After an hour of slow yet steady scrambling we reached the top ridge. From there it was only a short walk over to the summit where we met some other hikers. From them we learned that ‘La Lanturi’ is regarded as the most difficult path in Rumania. Had we known about it or seen any photos of it; we would not have attempted it. Sitting in the sun on the summit we felt happy again and a great sense of relief and achievement but also weariness about what was yet to come.
Freshly watered and fed (even had some Gipfelschokolade) we marched on. After all we had only done one third of our distance and it was already noon. Our hope of making up time walking along the ridge soon disappeared. The creators of this path could not have made it go more along the ridge if they tried. Again scrambled over rocks more than we expected to. At least this time round it was up and down rather than just up. In the end the march along the top took us 3.5 hours for 6 kilometers. After about half the distance we could not wait to get off the ridge and back into the valley.
It was roughly half 3 when we started our final descent and left the ridge. The first section lead us through bushes and gave us a strong deja-vu from our descent from Omul less than a week ago. Shortly after this we had a choice of two paths (left or right around some rocky peaks). One of the guys we met earlier had recommended the right one and it had been our preference too so we attempted this side. Very soon the path became very steep with loose gravel. To make things worse the mountain side was very steep and appeared like a sheer drop. Scared of sliding off a mountain we decided to follow the left path and turned around.
Our decision turned out to be the right one. Even though the second path was difficult and even scary in a few places there was much less of a risk sliding of the mountain. The trail led us across and down a few very unpredictable scree slopes of varying consistency but thankfully there were enough stable rocks to hold on to. Strangely there was only one bit secured by a steel rope when we had to climb up one side of a big rock and back down the other side. Going around it would have been the safer option…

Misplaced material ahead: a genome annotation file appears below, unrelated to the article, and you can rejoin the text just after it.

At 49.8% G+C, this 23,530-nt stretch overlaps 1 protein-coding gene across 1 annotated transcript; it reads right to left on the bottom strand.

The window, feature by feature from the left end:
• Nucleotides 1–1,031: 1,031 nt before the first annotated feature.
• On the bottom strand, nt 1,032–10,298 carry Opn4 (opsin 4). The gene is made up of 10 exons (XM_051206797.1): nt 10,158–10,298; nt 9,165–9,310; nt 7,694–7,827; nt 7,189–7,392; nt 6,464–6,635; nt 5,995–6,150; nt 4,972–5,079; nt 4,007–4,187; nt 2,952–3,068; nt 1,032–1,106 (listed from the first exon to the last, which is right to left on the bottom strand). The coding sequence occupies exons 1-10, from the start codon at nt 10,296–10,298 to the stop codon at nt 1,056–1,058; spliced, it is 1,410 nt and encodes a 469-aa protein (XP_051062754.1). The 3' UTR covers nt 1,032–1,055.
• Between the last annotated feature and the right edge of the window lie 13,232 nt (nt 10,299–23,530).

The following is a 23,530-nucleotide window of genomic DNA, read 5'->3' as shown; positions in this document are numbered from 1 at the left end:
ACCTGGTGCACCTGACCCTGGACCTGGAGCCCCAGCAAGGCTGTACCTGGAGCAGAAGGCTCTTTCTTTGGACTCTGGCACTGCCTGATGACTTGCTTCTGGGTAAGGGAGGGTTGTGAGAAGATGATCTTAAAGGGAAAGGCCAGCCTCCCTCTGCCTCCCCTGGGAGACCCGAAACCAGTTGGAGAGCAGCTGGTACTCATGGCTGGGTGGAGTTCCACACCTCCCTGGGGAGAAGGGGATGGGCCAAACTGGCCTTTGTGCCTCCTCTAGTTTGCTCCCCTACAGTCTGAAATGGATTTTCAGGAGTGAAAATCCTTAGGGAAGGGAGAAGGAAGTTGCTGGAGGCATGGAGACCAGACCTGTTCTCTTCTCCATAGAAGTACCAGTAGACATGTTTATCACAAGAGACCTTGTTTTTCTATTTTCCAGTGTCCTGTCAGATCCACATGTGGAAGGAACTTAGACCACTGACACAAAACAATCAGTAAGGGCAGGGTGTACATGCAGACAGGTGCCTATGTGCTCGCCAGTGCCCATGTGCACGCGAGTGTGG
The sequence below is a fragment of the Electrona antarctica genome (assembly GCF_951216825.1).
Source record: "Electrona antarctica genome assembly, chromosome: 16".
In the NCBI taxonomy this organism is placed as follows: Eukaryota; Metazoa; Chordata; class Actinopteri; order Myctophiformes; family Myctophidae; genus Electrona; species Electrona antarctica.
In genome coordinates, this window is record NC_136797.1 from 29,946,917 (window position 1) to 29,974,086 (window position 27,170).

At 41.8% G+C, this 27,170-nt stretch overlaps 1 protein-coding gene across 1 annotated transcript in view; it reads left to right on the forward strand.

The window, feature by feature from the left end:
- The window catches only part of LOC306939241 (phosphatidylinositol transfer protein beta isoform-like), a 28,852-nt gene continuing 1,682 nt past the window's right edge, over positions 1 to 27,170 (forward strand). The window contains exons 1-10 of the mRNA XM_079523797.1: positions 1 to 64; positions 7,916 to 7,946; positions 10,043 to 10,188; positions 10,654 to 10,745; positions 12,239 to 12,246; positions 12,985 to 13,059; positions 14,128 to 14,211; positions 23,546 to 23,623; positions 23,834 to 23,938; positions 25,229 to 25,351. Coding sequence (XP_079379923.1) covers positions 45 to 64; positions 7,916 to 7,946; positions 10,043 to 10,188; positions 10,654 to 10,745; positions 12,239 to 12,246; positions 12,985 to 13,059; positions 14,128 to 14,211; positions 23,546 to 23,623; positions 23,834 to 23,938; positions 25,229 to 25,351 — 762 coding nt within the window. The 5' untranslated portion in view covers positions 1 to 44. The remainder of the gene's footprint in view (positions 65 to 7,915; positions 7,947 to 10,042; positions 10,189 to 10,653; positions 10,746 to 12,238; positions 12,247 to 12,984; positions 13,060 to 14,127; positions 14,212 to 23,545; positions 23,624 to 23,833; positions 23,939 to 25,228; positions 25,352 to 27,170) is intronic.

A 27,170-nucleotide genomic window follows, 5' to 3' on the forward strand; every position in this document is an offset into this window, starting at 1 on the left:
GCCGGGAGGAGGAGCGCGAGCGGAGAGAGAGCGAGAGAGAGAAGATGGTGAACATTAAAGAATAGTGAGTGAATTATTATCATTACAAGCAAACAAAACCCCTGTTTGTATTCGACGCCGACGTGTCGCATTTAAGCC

We were both very happy when we reached the first big trees and with them the end of scree and rocks. Despite the path still not being easy, it was now a lot safer and easier to walk and for the first time in hours we felt our adrenalin level go back towards normal. It felt great and refreshing walking amongst greenery again and we felt revigorated so it was not long until we reached refuge Diana. Considering the time (5pm) and the state of our stomachs and legs we opted for the short and direct way back to the capana and Trevor. The path through the bear valley (its actual name!) took us another hour and a half. Our newly found energy helped us chatting and talking rather loudly on our final descent both to keep our spirits up and the bears away. Finally and after 12 hours on our feet we arrived at our campsite hungry, tired and worn out. From the map there we worked out that we chose the only two paths marked as difficult in the entire range and combined them with a ‘challenging’ descent. We also should have learned from our last walk in terms of length of our hike. It was a good thing that there hadn’t been much sun so a bucket shower was sufficient before we headed to the restaurant and treated ourselves to a delicious two course meal.
Rain was forcasted for the next day and so (and to give our legs a chance to recover) we drove to the other side of Piatra to visit the gorge. It is not only one straight gorge but has a few branches on either side and is at least two kilometers long. After this the path leads through forest and pastures to a cabana and then either up the ridge or back down. We would have done this walk had we not ended up at the far end of the valley on the other side. The walls range from steep forest slopes to imposing vertical rock faces with lots of climbing routes of all difficulties. Our legs really enjoyed the rather flat walking. We hoped to see some interesting birds which the gorge is renowned for but all we saw were a couple of wagtails. All the way from Zarneşti to the end of the gorge there were unmistakable signs of recent flooding including the road having to be repaved and cleared. After this stroll we decided we had seen enough of Piatra Crailui for the time being and to drive on to see other places.